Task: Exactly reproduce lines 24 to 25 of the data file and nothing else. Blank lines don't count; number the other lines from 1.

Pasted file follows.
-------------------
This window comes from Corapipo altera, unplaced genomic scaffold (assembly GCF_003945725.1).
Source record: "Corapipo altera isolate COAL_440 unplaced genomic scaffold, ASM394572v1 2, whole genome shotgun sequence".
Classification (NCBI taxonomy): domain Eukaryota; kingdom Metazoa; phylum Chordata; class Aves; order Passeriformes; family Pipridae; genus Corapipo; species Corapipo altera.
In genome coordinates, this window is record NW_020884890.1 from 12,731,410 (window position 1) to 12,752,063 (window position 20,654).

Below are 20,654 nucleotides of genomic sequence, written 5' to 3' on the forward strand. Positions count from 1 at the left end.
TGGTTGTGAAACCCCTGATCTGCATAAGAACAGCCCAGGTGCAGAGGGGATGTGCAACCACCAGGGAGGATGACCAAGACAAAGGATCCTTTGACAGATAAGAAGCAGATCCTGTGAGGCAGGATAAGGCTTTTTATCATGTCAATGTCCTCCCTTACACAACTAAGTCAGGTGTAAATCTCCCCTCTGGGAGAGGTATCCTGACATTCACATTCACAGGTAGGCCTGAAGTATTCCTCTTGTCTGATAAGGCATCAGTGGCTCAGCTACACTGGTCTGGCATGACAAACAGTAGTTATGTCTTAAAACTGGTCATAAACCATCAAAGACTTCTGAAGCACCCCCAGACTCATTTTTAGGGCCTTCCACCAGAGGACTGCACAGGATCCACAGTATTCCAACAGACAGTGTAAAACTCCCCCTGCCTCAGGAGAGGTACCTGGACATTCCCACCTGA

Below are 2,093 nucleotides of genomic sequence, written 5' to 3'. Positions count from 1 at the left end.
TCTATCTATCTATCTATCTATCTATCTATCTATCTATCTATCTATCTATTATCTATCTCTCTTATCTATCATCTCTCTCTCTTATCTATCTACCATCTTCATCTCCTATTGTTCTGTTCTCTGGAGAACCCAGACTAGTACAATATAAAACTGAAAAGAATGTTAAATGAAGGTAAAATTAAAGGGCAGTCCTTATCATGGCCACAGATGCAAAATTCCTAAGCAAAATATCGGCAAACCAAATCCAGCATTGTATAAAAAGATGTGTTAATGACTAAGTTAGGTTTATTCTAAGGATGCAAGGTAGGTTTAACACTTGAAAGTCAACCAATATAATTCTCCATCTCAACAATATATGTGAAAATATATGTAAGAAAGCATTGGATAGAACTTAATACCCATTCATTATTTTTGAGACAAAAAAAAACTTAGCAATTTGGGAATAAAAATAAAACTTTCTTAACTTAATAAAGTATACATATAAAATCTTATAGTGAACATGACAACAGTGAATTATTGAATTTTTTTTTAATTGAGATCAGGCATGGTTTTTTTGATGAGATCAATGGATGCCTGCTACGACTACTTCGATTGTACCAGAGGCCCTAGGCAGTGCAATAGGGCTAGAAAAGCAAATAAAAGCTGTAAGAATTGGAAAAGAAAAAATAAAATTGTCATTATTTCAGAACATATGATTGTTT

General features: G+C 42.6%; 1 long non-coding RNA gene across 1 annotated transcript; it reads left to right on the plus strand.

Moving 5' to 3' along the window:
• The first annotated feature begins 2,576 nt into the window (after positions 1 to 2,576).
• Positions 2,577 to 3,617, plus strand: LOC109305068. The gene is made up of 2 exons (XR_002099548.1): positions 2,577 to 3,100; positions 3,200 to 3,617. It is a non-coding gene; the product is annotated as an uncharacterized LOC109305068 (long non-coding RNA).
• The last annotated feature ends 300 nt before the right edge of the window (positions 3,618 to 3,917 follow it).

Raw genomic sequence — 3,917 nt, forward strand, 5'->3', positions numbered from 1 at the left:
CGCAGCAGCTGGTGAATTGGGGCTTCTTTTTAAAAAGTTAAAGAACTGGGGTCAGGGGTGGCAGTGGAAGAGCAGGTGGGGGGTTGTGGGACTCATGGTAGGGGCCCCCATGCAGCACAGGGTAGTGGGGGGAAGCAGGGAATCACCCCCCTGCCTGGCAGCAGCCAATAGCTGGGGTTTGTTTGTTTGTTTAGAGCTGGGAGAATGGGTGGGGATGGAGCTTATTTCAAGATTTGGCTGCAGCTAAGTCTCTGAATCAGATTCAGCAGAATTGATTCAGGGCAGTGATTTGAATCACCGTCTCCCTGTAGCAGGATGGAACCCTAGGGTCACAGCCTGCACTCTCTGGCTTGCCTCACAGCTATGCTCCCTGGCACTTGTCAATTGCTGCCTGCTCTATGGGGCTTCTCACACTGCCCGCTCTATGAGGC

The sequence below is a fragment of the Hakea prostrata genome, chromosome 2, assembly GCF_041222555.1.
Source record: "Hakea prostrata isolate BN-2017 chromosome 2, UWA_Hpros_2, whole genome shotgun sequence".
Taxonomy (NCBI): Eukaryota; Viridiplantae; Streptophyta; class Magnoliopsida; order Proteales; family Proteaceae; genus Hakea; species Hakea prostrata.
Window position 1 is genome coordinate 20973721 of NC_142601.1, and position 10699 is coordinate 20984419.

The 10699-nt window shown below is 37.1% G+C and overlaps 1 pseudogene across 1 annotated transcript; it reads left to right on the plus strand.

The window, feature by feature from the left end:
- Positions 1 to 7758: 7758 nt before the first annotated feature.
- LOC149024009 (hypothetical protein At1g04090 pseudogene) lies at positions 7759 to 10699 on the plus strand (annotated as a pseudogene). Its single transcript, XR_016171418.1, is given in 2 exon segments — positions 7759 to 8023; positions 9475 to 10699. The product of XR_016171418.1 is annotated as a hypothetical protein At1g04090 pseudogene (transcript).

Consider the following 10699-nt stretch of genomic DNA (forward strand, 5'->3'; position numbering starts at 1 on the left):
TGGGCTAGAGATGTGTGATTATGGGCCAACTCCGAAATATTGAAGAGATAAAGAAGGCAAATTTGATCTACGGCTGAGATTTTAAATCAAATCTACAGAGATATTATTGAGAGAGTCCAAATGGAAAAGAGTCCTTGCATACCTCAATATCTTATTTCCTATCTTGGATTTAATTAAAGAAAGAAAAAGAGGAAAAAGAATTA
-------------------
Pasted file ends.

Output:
Consider the following 10699-nt stretch of genomic DNA (forward strand, 5'->3'; position numbering starts at 1 on the left):
TGGGCTAGAGATGTGTGATTATGGGCCAACTCCGAAATATTGAAGAGATAAAGAAGGCAAATTTGATCTACGGCTGAGATTTTAAATCAAATCTACAGAGATATTATTGAGAGAGTCCAAATGGAAAAGAGTCCTTGCATACCTCAATATCTTATTTCCTATCTTGGATTTAATTAAAGAAAGAAAAAGAGGAAAAAGAATTA